Via Seattle Times: The State Department said Monday it is reviewing nearly 15,000 previously undisclosed emails recovered as part of the FBI’s now-closed investigation into the handling of sensitive information that flowed through Hillary Clinton’s private home server.
Lawyers for the department told U.S. District Court Judge James E. Boasberg on Monday that they anticipate processing and releasing the first batch of these new emails in mid-October, raising the prospect new messages sent or received by Democratic nominee could become public just before November’s presidential election. The judge is overseeing production of the emails as part of a federal public-records lawsuit filed by the conservative legal advocacy group Judicial Watch.
Representing the State Department, Justice Department lawyer Lisa Olson told Boasberg that officials do not yet know what portion of the emails is work-related rather than personal. Clinton, the Democratic nominee for president, served as secretary of state from 2009 to 2013. She has claimed that she deleted only personal emails prior to returning over 55,000 pages of her work-related messages to the State Department last year.
The State Department has publicly released most of those work-related emails, although some have been withheld because they contain information considered sensitive to national security.
Republicans are pressing to keep the issue of Clinton’s email use alive after the FBI closed its investigation last month without recommending criminal charges. GOP presidential nominee Donald Trump routinely criticizes Clinton for her handling of emails containing classified information.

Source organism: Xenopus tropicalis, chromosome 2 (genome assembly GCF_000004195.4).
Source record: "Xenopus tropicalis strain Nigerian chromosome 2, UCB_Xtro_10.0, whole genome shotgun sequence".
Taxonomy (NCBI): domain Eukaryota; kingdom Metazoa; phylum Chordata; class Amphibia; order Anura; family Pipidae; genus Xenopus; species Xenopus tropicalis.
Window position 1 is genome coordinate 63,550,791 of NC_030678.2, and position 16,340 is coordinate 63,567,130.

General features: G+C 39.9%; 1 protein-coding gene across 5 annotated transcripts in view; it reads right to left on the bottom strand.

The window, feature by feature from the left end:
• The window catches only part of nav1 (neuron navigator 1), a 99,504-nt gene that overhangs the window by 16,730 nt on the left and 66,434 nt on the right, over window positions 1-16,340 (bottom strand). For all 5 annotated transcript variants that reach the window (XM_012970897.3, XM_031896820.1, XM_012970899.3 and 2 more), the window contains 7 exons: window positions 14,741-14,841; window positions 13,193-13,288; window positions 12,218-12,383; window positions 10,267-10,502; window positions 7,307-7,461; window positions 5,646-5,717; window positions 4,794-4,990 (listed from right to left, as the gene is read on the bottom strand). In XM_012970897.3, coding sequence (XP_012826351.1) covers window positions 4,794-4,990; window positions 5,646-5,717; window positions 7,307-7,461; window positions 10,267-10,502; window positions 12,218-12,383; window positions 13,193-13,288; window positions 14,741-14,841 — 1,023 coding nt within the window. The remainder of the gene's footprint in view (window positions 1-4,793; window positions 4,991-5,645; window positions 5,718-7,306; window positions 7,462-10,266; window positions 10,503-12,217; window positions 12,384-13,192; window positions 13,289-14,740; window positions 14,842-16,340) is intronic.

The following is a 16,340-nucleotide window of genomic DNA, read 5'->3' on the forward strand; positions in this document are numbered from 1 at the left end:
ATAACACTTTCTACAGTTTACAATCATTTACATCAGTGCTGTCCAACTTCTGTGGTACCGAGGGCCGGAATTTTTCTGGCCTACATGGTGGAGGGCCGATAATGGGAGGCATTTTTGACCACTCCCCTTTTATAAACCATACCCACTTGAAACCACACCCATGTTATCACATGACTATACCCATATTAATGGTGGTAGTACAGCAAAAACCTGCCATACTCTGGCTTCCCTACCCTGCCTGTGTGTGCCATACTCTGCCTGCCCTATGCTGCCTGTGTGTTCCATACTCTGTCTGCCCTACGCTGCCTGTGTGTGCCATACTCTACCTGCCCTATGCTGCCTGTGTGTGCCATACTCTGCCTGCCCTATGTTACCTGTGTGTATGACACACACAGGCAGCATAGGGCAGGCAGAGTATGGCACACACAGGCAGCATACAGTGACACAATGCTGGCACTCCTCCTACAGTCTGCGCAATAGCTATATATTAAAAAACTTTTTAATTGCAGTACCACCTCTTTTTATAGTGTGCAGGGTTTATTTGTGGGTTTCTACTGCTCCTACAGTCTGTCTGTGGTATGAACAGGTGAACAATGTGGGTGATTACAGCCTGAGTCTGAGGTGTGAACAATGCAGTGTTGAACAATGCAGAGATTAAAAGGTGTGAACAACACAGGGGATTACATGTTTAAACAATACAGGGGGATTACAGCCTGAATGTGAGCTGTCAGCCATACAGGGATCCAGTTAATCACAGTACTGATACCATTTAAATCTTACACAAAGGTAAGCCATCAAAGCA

Olson told the judge that State earlier this month received seven disks containing “tens of thousands” of emails Clinton sent or received during her tenure as the nation’s top diplomat. The first disk, labeled by the FBI as containing non-classified emails not previously disclosed by Clinton, contains about 14,900 documents, Olson said. The second disk is labeled as emails containing classified information.
Olson told Boasberg she could not immediately say how many emails are contained on the rest of the disks or how many might be copies of emails Clinton already has provided.
Given the large volume of messages, Olson said it was “extremely ambitious” for the agency to complete its review and begin releasing the first batches of emails to Judicial Watch by Oct. 14.
Judicial Watch lawyer Lauren Burke told Boasberg that the proposed schedule is too slow and pressed for faster release of the emails from the first disk. The judge ordered the department to focus its efforts on processing the emails from the first disk and to report back to him on its progress by Sept. 22.
As part of proceedings in a separate Judicial Watch lawsuit, a federal judge on Friday ordered Clinton to answer written questions from the group about why she chose to rely on a private server located in the basement of her New York home, rather than use a government email account.